Photo description: Food bank in Den Bosch, providing relief to 646 clients. This is one of the food banks in operation as part of the Dutch Food Banks Association. Food banks work entirely on the basis of contributions and donations from private citizens, foundations, associations and companies. They supply food baskets to families living below the poverty threshold.


In 2017 some 113 million people in the European Union were at risk of poverty or social exclusion. This is over one-fifth of the population. At just below 17 percent, the share was lower in the Netherlands. Income inequality in the Netherlands is also relatively low and has been around the same level since the start of the century.

meetlat-14-armoede_ENG BG RO GR L T I T L V ES HR HU C Y EE PO IE EU UK L U BE PL M T DE A T SE DK FR SL NL SK FI CZ 22.4% 17.0% R i s k o f p ov erty o r s oc i al e x c l u s i o n , 2017

People living in a household with an income below the European poverty threshold – which is less than 60 percent of the national median (equivalised) disposable income – are at risk of poverty. In 2017, the share of EU inhabitants at risk of poverty varied between 9.1 percent in the Czech Republic and 23.4 percent in Romania. The Netherlands has the fifth lowest at-risk-of-poverty rate: 13.2 percent. This is well below the EU average of 16.9 percent. Poverty thresholds are determined per country and depend on the country’s level of prosperity.

Social exclusion occurs when those members of a household who are able to work have little or no paid employment or are facing serious financial problems. According to these criteria, almost one in six people in the Netherlands are at risk of poverty or social exclusion. In Romania and Bulgaria, this is the case for almost 40 percent of the population.

14.1Risk of poverty or social exclusion (% of population), 2017

Risk of poverty or social exclusion Severe financial constraints In households with low work intensity
Czech Republic 12.2 3.7 5.5
Finland 15.7 2.1 10.7
Slovakia 16.3 7.0 5.4
Netherlands 17.0 2.6 9.5
Slovenia 17.1 4.6 6.2
France 17.1 4.1 8.1
Denmark 17.2 3.1 10.0
Sweden 17.7 1.1 8.8
Austria 18.1 3.7 8.3
Germany 19.0 3.4 8.7
Malta 19.2 3.3 6.7
Poland 19.5 5.9 5.7
Belgium 20.3 5.1 13.5
Luxembourg 21.5 1.2 6.9
United Kingdom 22.0 4.1 10.1
EU 22.4 6.6 9.5
Ireland 22.7 5.2 16.2
Portugal 23.3 6.9 8.0
Estonia 23.4 4.1 5.8
Cyprus 25.2 11.5 9.4
Hungary 25.6 14.5 6.6
Croatia 26.4 10.3 12.2
Spain 26.6 5.1 12.8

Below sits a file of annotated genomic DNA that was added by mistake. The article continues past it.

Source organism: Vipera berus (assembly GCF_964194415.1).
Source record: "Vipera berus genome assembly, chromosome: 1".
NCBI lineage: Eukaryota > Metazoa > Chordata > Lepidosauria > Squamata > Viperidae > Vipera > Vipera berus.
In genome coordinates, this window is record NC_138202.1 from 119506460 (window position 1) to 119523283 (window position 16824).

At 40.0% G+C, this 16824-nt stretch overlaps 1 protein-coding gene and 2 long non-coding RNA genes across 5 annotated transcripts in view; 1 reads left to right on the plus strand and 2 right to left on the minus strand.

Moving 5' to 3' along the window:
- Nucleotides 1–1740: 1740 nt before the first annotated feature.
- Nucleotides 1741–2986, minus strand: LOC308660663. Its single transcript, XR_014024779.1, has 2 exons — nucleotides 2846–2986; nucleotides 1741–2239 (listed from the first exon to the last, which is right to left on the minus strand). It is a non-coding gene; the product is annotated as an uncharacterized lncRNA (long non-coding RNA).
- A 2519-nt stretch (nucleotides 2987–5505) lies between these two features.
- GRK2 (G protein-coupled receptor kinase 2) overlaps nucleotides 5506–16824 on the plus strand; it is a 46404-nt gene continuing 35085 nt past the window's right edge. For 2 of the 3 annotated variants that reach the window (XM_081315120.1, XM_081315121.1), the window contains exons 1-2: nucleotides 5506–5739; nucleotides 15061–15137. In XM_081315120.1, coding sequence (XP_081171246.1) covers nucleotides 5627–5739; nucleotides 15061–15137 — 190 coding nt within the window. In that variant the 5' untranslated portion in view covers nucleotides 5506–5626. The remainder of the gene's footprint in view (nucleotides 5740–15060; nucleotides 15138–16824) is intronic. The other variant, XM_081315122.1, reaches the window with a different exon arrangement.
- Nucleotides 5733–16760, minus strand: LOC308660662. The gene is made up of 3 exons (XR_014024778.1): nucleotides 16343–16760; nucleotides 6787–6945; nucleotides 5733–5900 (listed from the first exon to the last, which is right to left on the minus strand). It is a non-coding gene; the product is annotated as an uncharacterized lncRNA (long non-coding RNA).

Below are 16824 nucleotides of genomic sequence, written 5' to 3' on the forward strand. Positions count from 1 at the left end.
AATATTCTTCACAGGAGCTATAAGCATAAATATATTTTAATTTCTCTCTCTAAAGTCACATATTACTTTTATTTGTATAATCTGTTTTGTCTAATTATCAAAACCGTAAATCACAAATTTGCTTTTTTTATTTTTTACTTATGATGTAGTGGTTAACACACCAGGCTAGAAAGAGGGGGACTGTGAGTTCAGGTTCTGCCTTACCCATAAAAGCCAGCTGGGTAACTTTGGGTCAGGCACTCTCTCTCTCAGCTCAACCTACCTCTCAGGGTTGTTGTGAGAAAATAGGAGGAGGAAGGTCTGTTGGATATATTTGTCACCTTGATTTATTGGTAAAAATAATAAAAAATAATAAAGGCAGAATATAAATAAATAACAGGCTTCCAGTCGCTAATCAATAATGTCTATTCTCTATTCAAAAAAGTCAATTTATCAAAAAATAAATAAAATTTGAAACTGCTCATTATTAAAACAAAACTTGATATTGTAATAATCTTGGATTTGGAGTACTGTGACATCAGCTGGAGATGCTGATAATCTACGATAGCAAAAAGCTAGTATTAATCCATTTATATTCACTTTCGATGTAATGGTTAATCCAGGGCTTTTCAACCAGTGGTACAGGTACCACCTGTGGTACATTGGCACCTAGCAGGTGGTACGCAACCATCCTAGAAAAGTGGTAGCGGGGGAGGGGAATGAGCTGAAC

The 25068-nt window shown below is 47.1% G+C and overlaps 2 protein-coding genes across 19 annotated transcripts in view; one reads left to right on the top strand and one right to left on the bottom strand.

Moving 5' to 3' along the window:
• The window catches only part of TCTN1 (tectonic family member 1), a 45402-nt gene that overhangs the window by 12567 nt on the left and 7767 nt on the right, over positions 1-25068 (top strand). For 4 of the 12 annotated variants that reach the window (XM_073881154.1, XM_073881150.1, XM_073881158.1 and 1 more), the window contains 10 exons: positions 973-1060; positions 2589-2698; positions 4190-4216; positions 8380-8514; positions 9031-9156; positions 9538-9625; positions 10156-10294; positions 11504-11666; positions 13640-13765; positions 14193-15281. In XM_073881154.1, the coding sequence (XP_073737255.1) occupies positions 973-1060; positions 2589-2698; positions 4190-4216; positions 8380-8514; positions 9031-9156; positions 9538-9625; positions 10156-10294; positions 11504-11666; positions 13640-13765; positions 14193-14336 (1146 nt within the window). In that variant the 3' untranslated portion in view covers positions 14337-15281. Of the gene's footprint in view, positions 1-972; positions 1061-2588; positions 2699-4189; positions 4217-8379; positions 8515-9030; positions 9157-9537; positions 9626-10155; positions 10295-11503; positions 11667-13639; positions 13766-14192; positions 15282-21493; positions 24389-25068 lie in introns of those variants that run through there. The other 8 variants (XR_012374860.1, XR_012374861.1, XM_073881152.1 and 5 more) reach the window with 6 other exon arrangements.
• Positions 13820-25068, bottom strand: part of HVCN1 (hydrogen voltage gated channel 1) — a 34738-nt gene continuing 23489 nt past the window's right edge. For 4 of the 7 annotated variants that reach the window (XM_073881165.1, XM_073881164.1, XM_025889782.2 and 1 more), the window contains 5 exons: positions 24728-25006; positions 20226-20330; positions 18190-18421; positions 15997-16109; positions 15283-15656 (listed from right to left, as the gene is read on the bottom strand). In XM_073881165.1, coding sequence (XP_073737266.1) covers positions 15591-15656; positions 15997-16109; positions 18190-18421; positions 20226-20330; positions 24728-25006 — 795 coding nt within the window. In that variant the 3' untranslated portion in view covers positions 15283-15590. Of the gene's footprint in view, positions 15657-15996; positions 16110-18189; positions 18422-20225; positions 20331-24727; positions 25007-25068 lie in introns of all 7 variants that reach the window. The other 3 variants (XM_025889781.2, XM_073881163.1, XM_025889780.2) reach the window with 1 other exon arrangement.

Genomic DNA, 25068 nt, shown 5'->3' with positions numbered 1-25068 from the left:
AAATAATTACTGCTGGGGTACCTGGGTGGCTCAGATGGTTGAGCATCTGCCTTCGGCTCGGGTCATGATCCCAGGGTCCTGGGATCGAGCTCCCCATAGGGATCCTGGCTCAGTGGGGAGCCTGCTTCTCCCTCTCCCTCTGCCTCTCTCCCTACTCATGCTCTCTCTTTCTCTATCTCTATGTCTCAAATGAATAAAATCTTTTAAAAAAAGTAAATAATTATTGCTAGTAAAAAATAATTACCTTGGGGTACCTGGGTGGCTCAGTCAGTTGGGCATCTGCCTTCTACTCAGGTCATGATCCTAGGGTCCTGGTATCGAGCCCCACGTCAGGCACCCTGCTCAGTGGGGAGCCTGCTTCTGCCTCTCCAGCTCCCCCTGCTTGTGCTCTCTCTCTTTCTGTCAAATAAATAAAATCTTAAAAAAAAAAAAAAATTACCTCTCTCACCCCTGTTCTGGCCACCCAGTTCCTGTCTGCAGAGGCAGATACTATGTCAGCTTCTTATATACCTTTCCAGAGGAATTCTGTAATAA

Latvia 28.2 11.3 7.8
Italy 28.9 10.1 11.8
Lithuania 29.6 12.4 9.7
Greece 34.8 21.1 15.6
Romania 35.7 19.7 6.9
Bulgaria 38.9 30.0 11.1

Income inequality varies greatly

In countries with relatively few incomes below the poverty line, income disparities are usually limited. The Netherlands ranks among the most egalitarian countries, together with Slovakia, Slovenia, the Czech Republic, Finland and Belgium. These countries score best on two different measures of income inequality: the Gini coefficient and the so-called 80/20 ratio. The Gini coefficient ranges between 0 and 1. A value of 0 means that everyone has exactly the same income, while 1 means maximum inequality: one person has all the income and all the others have none. The 80/20 ratio indicates the ratio between the highest and the lowest incomes (in 20 percent-groups).

The Nordic EU countries have the most egalitarian societies according to both standards. Large income gaps are mainly found in Eastern and Southern Europe. The gap is largest in Bulgaria with a Gini coefficient of 0.40 and a 80/20 ratio of 8.2, meaning incomes in the upper income group (80th percentile) are over eight times as high as in the lowest income group (20th percentile).

4 EU countries have a lower at-risk-of-poverty rate than the Netherlands
23% of Romanians are at risk of poverty


Eurostat – At-risk-of-poverty rate

Eurostat – People at risk of poverty or social exclusion

Eurostat – Severe material deprivation rate

Eurostat – Low work intensity

Eurostat – Income quintile share ratio (S80/S20)

Eurostat – Gini coefficient


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